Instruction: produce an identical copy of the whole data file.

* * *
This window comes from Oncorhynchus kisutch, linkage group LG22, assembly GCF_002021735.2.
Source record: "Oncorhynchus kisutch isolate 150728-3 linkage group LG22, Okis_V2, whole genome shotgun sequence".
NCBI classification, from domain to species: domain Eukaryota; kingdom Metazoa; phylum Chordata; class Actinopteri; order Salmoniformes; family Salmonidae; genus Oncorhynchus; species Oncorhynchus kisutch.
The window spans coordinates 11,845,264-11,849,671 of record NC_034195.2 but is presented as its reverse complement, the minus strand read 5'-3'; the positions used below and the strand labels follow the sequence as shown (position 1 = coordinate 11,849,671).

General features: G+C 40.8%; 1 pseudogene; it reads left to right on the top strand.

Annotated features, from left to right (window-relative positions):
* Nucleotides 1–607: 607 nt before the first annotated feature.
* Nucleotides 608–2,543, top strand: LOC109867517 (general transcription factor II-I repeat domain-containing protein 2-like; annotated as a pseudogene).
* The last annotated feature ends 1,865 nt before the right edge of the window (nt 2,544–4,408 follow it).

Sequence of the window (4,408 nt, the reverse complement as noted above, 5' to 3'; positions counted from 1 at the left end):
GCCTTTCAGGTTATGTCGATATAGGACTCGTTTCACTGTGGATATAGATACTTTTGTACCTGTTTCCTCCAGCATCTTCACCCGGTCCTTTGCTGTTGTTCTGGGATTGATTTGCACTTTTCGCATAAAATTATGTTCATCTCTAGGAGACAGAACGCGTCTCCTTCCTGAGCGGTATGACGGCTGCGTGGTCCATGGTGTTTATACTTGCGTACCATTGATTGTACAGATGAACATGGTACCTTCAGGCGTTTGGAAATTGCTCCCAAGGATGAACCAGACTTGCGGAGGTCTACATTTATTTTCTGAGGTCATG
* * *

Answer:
This window comes from Oncorhynchus kisutch, linkage group LG22, assembly GCF_002021735.2.
Source record: "Oncorhynchus kisutch isolate 150728-3 linkage group LG22, Okis_V2, whole genome shotgun sequence".
NCBI classification, from domain to species: domain Eukaryota; kingdom Metazoa; phylum Chordata; class Actinopteri; order Salmoniformes; family Salmonidae; genus Oncorhynchus; species Oncorhynchus kisutch.
The window spans coordinates 11,845,264-11,849,671 of record NC_034195.2 but is presented as its reverse complement, the minus strand read 5'-3'; the positions used below and the strand labels follow the sequence as shown (position 1 = coordinate 11,849,671).

General features: G+C 40.8%; 1 pseudogene; it reads left to right on the top strand.

Annotated features, from left to right (window-relative positions):
* Nucleotides 1–607: 607 nt before the first annotated feature.
* Nucleotides 608–2,543, top strand: LOC109867517 (general transcription factor II-I repeat domain-containing protein 2-like; annotated as a pseudogene).
* The last annotated feature ends 1,865 nt before the right edge of the window (nt 2,544–4,408 follow it).

Sequence of the window (4,408 nt, the reverse complement as noted above, 5' to 3'; positions counted from 1 at the left end):
GCCTTTCAGGTTATGTCGATATAGGACTCGTTTCACTGTGGATATAGATACTTTTGTACCTGTTTCCTCCAGCATCTTCACCCGGTCCTTTGCTGTTGTTCTGGGATTGATTTGCACTTTTCGCATAAAATTATGTTCATCTCTAGGAGACAGAACGCGTCTCCTTCCTGAGCGGTATGACGGCTGCGTGGTCCATGGTGTTTATACTTGCGTACCATTGATTGTACAGATGAACATGGTACCTTCAGGCGTTTGGAAATTGCTCCCAAGGATGAACCAGACTTGCGGAGGTCTACATTTATTTTCTGAGGTCATG